If you plan to keep the computer for 4 or more years or think you might get into video work, the extra cores will probably come in handy.
     
  10. voxnj macrumors regular

    Joined:
    Jun 16, 2008
    Location:
    Dark Side of the Moon
    #10
    Why wait? Just get into digital photogaphy. The 8 cores run Lightroom processes at the speed of ummm light!
     
  11. OlBlueHair macrumors regular

    Joined:
    Feb 7, 2008
    #11
    I'd get the base 8 core model with the stock 320 hard drive and stock ram. The stock video card is fine for what you list here, as well.

    Then, use the money you'd save for extra ram (149 for 4 gigs) and an internal SATA 1tb drive (200). As it is now, bumping up for that 500 hard drive is not as economical as buying another one later.
     
  12. mortimor macrumors newbie

    Joined:
    Aug 26, 2008
    #12
    Logic Pro needs all the cores it can handle. Snow Leopard will use them more efficiently next year (hopefully).
     
  13. nanofrog macrumors G4

    Joined:
    May 6, 2008
    #13
    The same dilemma we all face I should think. :p
    Of course, if computer technology moved slower, we'd complain about that too. :D

    On a serious note, if an iMac can get you three years, get it. Worry about the future when the iMac no longer serves your needs. It seems in your case, a Mac Pro is overkill for now, and a waste of money. ;)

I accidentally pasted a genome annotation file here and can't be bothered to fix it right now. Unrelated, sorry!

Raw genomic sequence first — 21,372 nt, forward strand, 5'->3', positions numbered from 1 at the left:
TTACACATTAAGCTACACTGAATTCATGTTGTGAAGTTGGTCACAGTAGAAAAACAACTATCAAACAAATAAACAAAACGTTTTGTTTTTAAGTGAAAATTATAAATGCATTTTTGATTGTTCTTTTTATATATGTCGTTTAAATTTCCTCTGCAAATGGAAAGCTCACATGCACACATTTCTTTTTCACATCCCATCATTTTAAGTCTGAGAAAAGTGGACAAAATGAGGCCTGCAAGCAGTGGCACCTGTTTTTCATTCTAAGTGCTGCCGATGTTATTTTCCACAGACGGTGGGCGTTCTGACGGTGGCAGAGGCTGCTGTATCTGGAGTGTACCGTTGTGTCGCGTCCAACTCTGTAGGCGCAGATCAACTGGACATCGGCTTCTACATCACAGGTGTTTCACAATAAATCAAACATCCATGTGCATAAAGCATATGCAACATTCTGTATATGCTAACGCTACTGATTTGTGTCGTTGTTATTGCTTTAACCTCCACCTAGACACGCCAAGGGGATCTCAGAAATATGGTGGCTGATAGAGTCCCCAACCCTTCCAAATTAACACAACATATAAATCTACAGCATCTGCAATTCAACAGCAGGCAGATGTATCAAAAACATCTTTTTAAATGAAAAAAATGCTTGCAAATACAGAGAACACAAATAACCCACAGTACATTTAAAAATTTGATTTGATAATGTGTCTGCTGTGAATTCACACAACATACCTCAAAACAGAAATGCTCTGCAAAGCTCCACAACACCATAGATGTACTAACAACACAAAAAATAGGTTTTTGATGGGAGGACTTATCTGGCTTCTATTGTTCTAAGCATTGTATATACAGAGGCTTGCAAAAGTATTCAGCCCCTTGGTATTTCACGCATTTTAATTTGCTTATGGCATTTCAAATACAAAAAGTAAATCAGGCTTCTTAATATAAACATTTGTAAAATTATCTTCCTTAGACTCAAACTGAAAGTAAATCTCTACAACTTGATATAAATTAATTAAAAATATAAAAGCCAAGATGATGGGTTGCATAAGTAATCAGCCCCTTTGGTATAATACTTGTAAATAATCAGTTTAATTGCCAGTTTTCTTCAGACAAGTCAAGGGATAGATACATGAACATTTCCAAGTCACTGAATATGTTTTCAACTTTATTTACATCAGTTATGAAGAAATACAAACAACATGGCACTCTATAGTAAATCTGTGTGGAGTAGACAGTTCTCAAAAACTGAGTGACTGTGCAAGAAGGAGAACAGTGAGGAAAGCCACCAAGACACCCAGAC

14. kabunaru Guest

    Joined:
    Jan 28, 2008
    #14
    Buy an iMac instead.
    Save your money so that you can buy a new computer in 2.5/3.5 years and sell your current one that you have at that time.
     
  15. UltraNEO* macrumors 601

    UltraNEO*

    Joined:
    Jun 16, 2007
    Location:
    近畿日本
    #15
    If you don't need the extra processing power, then it's kinda waste of money to buy them. Therefore a cheaper all-in-one solution can cover all your tasks, probably have enough room for you grow and stretch without breaking the bank..

    Also, the experts here will tell you that the currently MacPros range are end of the road products, mainly due to new advances in technology. Intel's next processor won't physically fit into existing sockets... so processor upgrades will be unlikely.
     
  16. dukebound85 macrumors P6

    dukebound85

    Joined:
    Jul 17, 2005
    Location:
    5045 feet above sea level
    #16
    id build a hackintosh!

    seriously, i have a quad core 2.91ghz, 8800gt 512 , 4 gig ram 500gig hd set up that cost me 900 back in feb
     
  17. nanofrog macrumors G4

    Joined:
    May 6, 2008
    #17
    Nice way to go, for those interested and the technical prowess to do so. :)
    That said, others haven't the time, inclination,... and just want a ready built machine. ;)
     
  18. Willis macrumors 68020

    Willis

    Joined:
    Apr 23, 2006
    Location:
    What feels like the middle of nowhere
    #18
    Its always best to buy what you can afford as long as you intend to use its full potential.

    If money isnt that much of an issue and its going to have a long lifespan, then go for the 8 core.
     
  19. zmttoxics macrumors 65816

    zmttoxics

    Joined:
    May 20, 2008
    #19
    Illegal.

    It seriously bothers me these days when people recommend that as a serious replacement to a new Mac. If you can't afford it, then save your pennies.
     
  20. dukebound85 macrumors P6

    dukebound85

    Joined:
    Jul 17, 2005
    Location:
    5045 feet above sea level
    #20
    it is not illegal